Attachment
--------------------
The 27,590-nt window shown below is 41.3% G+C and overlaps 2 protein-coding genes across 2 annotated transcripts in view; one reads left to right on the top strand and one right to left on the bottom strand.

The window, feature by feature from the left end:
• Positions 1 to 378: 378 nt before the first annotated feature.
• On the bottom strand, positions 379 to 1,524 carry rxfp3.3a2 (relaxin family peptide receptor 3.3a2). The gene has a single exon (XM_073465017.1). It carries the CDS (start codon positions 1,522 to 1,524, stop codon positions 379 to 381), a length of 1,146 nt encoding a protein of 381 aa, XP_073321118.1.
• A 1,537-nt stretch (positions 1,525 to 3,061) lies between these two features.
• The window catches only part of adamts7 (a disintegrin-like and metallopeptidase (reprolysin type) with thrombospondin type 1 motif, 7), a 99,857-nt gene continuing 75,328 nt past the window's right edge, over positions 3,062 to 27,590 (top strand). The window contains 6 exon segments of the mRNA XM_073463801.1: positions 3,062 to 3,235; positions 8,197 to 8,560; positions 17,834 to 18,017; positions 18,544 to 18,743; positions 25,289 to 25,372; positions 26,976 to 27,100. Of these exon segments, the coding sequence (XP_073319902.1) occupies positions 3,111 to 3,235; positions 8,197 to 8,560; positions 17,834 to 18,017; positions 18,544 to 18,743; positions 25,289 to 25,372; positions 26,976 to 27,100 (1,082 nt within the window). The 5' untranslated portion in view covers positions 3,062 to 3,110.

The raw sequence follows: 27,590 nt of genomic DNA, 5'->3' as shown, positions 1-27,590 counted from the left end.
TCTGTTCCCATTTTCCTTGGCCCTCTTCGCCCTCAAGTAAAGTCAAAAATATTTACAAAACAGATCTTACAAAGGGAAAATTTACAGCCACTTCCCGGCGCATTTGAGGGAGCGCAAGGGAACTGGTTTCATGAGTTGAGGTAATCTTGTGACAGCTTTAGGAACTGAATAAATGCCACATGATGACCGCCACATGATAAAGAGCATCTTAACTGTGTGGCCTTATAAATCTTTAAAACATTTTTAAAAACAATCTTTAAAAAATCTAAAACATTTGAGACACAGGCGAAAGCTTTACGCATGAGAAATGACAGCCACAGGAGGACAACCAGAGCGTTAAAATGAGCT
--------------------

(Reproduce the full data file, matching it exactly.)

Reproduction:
The 27,590-nt window shown below is 41.3% G+C and overlaps 2 protein-coding genes across 2 annotated transcripts in view; one reads left to right on the top strand and one right to left on the bottom strand.

The window, feature by feature from the left end:
• Positions 1 to 378: 378 nt before the first annotated feature.
• On the bottom strand, positions 379 to 1,524 carry rxfp3.3a2 (relaxin family peptide receptor 3.3a2). The gene has a single exon (XM_073465017.1). It carries the CDS (start codon positions 1,522 to 1,524, stop codon positions 379 to 381), a length of 1,146 nt encoding a protein of 381 aa, XP_073321118.1.
• A 1,537-nt stretch (positions 1,525 to 3,061) lies between these two features.
• The window catches only part of adamts7 (a disintegrin-like and metallopeptidase (reprolysin type) with thrombospondin type 1 motif, 7), a 99,857-nt gene continuing 75,328 nt past the window's right edge, over positions 3,062 to 27,590 (top strand). The window contains 6 exon segments of the mRNA XM_073463801.1: positions 3,062 to 3,235; positions 8,197 to 8,560; positions 17,834 to 18,017; positions 18,544 to 18,743; positions 25,289 to 25,372; positions 26,976 to 27,100. Of these exon segments, the coding sequence (XP_073319902.1) occupies positions 3,111 to 3,235; positions 8,197 to 8,560; positions 17,834 to 18,017; positions 18,544 to 18,743; positions 25,289 to 25,372; positions 26,976 to 27,100 (1,082 nt within the window). The 5' untranslated portion in view covers positions 3,062 to 3,110.

The raw sequence follows: 27,590 nt of genomic DNA, 5'->3' as shown, positions 1-27,590 counted from the left end.
TCTGTTCCCATTTTCCTTGGCCCTCTTCGCCCTCAAGTAAAGTCAAAAATATTTACAAAACAGATCTTACAAAGGGAAAATTTACAGCCACTTCCCGGCGCATTTGAGGGAGCGCAAGGGAACTGGTTTCATGAGTTGAGGTAATCTTGTGACAGCTTTAGGAACTGAATAAATGCCACATGATGACCGCCACATGATAAAGAGCATCTTAACTGTGTGGCCTTATAAATCTTTAAAACATTTTTAAAAACAATCTTTAAAAAATCTAAAACATTTGAGACACAGGCGAAAGCTTTACGCATGAGAAATGACAGCCACAGGAGGACAACCAGAGCGTTAAAATGAGCT